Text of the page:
• Protection of nerve cells
  • Reduction of insulin resistance
  • Increased blood flow to the brain
  • Regulation of genes that control body weight
  • Inhibition of cancer growth

It is through these mechanisms, among others, that researchers have shown that chocolate benefits health, helping to treat and prevent diseases of the brain and cardiovascular system in particular.

Chocolate Benefits for Brain Health

Want more detail on dark chocolate benefits? Consider these effects:

Chocolate can affect your mood.

Chocolate has been shown to improve depression and anxiety symptoms and to help enhance feelings of calmness and contentedness. Both the flavanols and methylxanthines are believed to play a role in chocolate’s mood-enhancing effects. In a recent review of eight studies that assessed chocolate’s effects, five showed an improvement in mood.[1] In another study, healthy subjects felt more calm and contented after consuming a daily dark chocolate drink containing a high amount of polyphenols. Those drinking a placebo chocolate drink containing no polyphenols, on the other hand, experienced no changes in mood.[2] Compared to chocolate without polyphenols, high-polyphenol chocolate was also shown to improve depression and anxiety as well as other symptoms in people with chronic fatigue syndrome in another study.[3]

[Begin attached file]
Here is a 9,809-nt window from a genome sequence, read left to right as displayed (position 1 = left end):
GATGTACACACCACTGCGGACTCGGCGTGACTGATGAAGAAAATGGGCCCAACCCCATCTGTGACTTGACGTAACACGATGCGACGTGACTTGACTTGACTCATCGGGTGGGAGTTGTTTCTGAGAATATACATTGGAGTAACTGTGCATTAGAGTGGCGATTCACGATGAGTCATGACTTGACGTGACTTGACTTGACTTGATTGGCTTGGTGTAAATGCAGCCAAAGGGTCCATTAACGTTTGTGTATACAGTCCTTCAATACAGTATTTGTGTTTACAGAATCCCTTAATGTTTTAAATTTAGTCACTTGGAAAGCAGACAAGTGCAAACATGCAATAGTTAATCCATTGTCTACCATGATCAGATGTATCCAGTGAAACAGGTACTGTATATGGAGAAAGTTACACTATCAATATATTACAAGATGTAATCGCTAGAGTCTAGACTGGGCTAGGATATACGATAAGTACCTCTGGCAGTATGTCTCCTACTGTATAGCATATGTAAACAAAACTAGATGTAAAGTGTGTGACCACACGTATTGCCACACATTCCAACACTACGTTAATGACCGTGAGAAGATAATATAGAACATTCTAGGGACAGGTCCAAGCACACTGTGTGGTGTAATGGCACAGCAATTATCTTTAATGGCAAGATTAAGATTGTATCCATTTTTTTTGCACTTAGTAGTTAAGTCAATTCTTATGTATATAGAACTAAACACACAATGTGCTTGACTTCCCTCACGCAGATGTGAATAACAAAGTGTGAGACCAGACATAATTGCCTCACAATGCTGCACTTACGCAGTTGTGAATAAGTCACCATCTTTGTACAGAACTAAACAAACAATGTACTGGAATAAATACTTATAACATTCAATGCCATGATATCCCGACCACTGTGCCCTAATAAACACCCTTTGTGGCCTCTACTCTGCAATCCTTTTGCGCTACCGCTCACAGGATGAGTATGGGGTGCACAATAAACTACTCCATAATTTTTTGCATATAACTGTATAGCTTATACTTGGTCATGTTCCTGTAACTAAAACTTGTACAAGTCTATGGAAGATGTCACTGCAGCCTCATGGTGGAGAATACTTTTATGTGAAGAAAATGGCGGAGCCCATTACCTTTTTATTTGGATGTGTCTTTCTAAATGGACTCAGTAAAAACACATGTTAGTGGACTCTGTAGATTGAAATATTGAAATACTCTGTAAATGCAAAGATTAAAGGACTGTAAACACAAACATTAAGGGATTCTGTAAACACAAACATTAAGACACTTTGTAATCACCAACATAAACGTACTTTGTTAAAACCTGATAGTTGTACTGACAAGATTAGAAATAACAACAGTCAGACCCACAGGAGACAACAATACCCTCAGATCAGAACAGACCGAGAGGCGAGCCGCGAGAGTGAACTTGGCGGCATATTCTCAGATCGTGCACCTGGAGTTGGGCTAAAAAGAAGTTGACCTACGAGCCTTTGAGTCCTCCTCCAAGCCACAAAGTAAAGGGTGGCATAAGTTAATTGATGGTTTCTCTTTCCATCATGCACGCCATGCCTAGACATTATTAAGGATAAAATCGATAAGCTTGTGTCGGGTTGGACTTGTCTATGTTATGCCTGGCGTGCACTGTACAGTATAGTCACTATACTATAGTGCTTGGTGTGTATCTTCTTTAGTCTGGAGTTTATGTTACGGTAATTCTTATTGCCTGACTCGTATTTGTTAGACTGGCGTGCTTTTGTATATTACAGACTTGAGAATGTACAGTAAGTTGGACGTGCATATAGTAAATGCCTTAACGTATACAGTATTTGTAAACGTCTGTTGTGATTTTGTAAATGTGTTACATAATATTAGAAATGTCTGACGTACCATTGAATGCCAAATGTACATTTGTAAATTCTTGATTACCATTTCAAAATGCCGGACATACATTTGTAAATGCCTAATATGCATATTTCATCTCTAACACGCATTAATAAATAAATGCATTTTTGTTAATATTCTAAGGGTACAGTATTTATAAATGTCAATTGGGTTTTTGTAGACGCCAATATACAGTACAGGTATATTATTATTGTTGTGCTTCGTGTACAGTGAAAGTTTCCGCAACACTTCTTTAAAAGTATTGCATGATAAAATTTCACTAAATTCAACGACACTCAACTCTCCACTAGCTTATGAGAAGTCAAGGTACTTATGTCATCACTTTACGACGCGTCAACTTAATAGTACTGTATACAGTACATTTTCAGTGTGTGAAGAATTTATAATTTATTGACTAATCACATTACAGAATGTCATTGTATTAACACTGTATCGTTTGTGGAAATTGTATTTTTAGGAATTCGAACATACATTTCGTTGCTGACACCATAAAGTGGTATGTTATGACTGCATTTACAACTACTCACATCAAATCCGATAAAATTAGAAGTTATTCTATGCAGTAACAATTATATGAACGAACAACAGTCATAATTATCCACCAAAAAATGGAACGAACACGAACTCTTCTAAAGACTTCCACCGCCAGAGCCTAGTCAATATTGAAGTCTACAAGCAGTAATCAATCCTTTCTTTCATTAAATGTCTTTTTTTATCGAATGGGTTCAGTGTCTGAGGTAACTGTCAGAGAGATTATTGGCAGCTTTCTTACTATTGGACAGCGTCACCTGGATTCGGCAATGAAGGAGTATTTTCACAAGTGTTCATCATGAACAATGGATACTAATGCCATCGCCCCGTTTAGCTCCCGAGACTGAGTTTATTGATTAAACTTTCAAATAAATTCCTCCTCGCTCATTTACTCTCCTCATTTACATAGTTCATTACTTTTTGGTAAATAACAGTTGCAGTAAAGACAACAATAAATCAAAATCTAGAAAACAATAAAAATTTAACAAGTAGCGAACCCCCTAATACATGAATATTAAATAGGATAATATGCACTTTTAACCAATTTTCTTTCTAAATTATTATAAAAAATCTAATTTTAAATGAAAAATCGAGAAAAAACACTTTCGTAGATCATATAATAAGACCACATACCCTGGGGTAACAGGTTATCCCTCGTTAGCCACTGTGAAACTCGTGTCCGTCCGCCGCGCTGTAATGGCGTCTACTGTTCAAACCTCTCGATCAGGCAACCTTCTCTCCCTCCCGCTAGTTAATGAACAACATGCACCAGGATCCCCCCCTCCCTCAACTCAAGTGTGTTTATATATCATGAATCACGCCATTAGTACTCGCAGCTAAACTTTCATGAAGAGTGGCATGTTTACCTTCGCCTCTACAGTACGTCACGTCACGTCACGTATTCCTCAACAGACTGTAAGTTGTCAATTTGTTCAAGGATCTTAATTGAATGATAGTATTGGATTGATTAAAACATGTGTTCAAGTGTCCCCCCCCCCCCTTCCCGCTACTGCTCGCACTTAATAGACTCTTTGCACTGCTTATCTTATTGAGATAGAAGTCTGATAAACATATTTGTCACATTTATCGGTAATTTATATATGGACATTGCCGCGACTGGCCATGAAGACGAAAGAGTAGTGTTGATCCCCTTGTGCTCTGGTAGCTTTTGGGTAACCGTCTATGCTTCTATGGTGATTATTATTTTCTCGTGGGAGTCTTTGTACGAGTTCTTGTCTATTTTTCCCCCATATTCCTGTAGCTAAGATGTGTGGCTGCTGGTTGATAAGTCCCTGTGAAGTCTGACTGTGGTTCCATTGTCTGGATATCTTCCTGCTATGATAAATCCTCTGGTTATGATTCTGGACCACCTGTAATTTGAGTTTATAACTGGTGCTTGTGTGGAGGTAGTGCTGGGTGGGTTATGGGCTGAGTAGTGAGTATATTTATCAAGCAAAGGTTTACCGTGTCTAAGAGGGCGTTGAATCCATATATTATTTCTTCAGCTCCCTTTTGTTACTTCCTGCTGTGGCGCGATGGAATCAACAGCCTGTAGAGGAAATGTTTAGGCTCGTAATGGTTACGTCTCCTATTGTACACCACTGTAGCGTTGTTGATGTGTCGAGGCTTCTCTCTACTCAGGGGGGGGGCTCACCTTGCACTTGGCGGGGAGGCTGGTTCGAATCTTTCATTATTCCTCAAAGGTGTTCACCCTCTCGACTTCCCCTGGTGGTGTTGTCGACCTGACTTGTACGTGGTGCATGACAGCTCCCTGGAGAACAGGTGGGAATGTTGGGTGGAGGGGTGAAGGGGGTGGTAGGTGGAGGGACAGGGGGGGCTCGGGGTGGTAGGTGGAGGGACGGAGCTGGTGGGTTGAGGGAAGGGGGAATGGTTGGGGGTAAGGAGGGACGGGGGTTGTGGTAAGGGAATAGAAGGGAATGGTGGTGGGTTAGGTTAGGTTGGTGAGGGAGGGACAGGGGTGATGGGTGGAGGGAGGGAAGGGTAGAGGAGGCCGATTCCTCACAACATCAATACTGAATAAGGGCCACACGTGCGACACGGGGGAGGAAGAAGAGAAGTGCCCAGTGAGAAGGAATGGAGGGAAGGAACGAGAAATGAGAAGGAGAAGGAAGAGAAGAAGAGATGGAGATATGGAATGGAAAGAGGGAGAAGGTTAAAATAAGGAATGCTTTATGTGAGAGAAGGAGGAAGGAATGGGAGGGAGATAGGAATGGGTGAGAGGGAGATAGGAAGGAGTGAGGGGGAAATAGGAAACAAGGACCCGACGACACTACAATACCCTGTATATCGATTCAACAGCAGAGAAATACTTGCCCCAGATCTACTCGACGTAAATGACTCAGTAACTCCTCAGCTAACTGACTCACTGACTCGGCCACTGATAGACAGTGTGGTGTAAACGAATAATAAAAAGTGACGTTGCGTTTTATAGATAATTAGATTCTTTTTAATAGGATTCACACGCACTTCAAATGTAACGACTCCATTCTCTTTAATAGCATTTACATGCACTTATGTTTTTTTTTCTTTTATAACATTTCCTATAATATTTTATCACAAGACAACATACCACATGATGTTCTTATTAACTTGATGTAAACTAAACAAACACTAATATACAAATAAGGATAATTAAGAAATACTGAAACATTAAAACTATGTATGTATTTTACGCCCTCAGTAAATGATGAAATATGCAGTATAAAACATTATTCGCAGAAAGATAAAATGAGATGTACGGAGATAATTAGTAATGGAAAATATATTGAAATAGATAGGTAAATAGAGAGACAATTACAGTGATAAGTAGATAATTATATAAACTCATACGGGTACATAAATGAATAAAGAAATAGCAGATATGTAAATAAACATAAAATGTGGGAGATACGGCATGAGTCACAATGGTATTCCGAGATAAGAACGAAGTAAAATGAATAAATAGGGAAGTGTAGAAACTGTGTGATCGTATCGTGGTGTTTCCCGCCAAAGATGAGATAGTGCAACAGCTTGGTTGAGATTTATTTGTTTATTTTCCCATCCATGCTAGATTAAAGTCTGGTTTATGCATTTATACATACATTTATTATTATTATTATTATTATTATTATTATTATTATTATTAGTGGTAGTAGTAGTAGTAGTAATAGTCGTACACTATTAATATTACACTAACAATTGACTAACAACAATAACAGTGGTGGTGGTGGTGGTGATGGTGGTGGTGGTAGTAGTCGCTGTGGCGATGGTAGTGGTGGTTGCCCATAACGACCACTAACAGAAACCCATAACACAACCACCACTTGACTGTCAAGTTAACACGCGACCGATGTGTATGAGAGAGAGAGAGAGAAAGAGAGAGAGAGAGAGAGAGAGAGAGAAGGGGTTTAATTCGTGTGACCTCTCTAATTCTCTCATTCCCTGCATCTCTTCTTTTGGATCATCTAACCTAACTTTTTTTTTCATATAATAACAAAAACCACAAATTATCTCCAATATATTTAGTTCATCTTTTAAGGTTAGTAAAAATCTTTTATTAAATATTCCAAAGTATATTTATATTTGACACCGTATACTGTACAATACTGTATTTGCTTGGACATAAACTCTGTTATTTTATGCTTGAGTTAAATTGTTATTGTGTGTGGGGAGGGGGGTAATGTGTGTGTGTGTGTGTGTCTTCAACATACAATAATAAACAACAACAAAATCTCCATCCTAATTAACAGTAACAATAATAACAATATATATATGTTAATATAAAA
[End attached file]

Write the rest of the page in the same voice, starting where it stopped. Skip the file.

Chocolate can affect your cognitive function. 

The flavanols that get absorbed when you consume chocolate penetrate and accumulate in the brain regions involved in learning and memory, especially the hippocampus, according to researchers.[5] These flavanols increase blood flow to the brain, promote the formation of new neurons, improve the functioning of neurons, enhance connections between neurons, and protect neurons from death by free radicals.[5,6]

Chocolate and cocoa improved cognitive function in human double-blind, placebo controlled studies, both in healthy young adults and in older people with mild cognitive impairment.[7,8] The “Cocoa, Cognition, and Aging (CoCoA)” study, published in the medical journal Hypertension, showed that performance on cognitive tests significantly improved in elderly individuals with mild cognitive impairment who consumed a daily cocoa drink containing high levels of flavanols for eight weeks compared to those who consumed a low-flavanol cocoa drink.[7] Even single doses of high-flavanol dark chocolate have been shown to improve performance on cognitive tests, including memory test, in healthy adults.[8]